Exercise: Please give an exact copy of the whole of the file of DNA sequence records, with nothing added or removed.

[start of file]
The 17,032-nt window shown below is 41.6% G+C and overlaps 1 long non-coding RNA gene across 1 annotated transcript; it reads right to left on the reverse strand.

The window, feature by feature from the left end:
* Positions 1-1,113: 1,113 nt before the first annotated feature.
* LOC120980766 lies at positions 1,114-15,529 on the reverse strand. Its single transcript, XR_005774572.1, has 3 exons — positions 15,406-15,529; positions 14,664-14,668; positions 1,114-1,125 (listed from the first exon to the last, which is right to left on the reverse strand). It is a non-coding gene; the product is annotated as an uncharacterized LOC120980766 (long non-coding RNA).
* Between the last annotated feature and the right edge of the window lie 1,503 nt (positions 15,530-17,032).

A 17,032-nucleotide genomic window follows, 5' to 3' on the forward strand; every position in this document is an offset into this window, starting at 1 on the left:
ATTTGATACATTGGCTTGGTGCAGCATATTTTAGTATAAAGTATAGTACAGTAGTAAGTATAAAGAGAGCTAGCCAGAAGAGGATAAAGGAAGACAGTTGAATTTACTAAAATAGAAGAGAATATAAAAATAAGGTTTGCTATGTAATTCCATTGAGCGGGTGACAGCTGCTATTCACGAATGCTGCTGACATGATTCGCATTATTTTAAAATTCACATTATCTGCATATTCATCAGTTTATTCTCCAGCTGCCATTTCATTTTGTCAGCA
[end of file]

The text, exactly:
The 17,032-nt window shown below is 41.6% G+C and overlaps 1 long non-coding RNA gene across 1 annotated transcript; it reads right to left on the reverse strand.

The window, feature by feature from the left end:
* Positions 1-1,113: 1,113 nt before the first annotated feature.
* LOC120980766 lies at positions 1,114-15,529 on the reverse strand. Its single transcript, XR_005774572.1, has 3 exons — positions 15,406-15,529; positions 14,664-14,668; positions 1,114-1,125 (listed from the first exon to the last, which is right to left on the reverse strand). It is a non-coding gene; the product is annotated as an uncharacterized LOC120980766 (long non-coding RNA).
* Between the last annotated feature and the right edge of the window lie 1,503 nt (positions 15,530-17,032).

A 17,032-nucleotide genomic window follows, 5' to 3' on the forward strand; every position in this document is an offset into this window, starting at 1 on the left:
ATTTGATACATTGGCTTGGTGCAGCATATTTTAGTATAAAGTATAGTACAGTAGTAAGTATAAAGAGAGCTAGCCAGAAGAGGATAAAGGAAGACAGTTGAATTTACTAAAATAGAAGAGAATATAAAAATAAGGTTTGCTATGTAATTCCATTGAGCGGGTGACAGCTGCTATTCACGAATGCTGCTGACATGATTCGCATTATTTTAAAATTCACATTATCTGCATATTCATCAGTTTATTCTCCAGCTGCCATTTCATTTTGTCAGCA